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Mocking up with factories



A quick tutorial of a factory method pattern that will reduce the headache connected with mocks creation in tests and applications.


Mocking is a common practice during application testing, and sometimes also in application logic (when backend is not ready yet).

In this article we will explore best practices for mocks creation.

1. The problem

Imagine the situation when you have two endpoints:

  • get/users
  • /get/users/:id

Both of them return the same entity - user object. That object can be described with following interface:


Nothing fancy. When you call these API's, they will return list of users and user by id. So let's use a typical UI/logic implementation for this.


If you will have more layers in your architecture, it will be more complicated. In addition, there will be a need to apply same mocks in tests.


So where is the problem? Think about that in perspective of code maintenance. If you want to change the shape of an object you need to change every place in app where this object is imported and used. Also, this is the same instance of object so you can mess up your tests.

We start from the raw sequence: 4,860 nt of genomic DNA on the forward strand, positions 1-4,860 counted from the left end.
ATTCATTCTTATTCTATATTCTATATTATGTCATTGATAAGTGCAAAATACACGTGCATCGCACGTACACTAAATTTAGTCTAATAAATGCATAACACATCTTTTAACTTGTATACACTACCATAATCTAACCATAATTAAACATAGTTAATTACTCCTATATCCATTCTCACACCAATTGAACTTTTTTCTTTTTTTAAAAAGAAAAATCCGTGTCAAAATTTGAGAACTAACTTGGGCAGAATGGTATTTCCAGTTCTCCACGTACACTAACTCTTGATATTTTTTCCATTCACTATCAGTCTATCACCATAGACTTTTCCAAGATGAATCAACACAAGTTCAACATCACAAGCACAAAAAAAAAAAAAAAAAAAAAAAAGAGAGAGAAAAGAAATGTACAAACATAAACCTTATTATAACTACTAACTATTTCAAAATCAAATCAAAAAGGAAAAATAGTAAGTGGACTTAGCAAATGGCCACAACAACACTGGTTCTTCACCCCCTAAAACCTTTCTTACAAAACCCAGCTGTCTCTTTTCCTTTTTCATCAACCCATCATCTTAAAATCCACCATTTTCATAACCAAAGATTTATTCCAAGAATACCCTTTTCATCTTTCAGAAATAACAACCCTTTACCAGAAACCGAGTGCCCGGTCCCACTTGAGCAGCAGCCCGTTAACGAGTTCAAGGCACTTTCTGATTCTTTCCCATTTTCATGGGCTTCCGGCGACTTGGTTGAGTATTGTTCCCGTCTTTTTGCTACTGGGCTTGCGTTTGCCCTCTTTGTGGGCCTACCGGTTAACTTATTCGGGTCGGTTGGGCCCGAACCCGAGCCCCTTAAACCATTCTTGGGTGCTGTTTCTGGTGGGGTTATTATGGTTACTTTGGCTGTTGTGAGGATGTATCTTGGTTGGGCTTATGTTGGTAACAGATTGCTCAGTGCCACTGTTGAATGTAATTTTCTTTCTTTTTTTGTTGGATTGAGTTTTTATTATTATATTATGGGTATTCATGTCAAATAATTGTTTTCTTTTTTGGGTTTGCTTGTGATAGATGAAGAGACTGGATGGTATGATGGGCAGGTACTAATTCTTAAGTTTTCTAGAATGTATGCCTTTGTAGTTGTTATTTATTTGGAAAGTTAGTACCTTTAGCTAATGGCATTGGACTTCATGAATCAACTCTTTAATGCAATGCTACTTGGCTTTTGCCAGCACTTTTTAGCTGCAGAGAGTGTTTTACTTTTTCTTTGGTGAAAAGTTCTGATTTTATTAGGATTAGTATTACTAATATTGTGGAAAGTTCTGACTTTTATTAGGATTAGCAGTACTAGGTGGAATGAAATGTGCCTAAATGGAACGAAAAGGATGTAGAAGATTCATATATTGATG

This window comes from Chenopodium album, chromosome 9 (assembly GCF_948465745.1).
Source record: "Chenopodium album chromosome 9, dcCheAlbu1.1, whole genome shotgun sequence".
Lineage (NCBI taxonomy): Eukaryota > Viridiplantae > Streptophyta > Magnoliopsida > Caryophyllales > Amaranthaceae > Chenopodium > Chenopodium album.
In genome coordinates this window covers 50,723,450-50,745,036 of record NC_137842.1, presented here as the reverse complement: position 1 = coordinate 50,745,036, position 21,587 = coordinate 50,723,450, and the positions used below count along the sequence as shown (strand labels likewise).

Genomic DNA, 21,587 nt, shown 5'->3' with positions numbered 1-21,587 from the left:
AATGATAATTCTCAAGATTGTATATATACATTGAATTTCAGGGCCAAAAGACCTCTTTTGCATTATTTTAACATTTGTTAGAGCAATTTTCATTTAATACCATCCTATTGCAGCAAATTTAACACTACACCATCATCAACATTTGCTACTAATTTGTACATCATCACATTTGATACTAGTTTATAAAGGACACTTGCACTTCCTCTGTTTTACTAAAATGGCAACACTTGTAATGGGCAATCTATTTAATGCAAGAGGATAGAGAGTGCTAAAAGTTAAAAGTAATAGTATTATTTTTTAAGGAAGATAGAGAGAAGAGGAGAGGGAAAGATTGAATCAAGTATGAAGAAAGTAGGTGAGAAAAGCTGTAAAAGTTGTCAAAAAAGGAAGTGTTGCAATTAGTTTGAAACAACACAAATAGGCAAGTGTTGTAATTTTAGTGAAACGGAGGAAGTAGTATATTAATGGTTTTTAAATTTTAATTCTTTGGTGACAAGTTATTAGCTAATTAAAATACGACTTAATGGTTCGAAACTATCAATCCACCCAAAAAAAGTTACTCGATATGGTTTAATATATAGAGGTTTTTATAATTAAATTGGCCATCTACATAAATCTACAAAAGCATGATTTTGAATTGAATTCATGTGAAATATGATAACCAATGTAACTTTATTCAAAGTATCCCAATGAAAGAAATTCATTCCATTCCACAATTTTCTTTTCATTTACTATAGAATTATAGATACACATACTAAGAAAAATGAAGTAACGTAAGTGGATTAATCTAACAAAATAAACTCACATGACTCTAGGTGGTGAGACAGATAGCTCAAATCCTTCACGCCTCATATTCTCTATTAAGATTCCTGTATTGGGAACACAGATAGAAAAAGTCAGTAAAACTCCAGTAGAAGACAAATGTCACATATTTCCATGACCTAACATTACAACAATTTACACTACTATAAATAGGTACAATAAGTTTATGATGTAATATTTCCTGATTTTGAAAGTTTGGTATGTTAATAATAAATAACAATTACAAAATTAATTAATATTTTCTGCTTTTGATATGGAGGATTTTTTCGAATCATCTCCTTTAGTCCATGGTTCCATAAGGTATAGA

2. Factories for the rescue

Factory method is a simple design pattern which reduces complexity of object creation and moves this logic to separate, encapsulated code.

So instead of importing static object, we will import a function (factory method) which will create this object for us based on configuration or chained methods call.


You're using function to generate always new object. With factory you can chain methods to achieve object shape which you need.


Same for tests.


We have only 2 files but imagine the mess which you can avoid and time spend on refactor in bigger apps.


Nothing more to add. It's a really simple quick win. I'm using it in all of my projects. It also boosts development for green field projects when backend is not ready yet.

Feel free to contact me if you have any questions/proposals. Have a nice day and good health!

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created: 14-02-2023
updated: 14-02-2023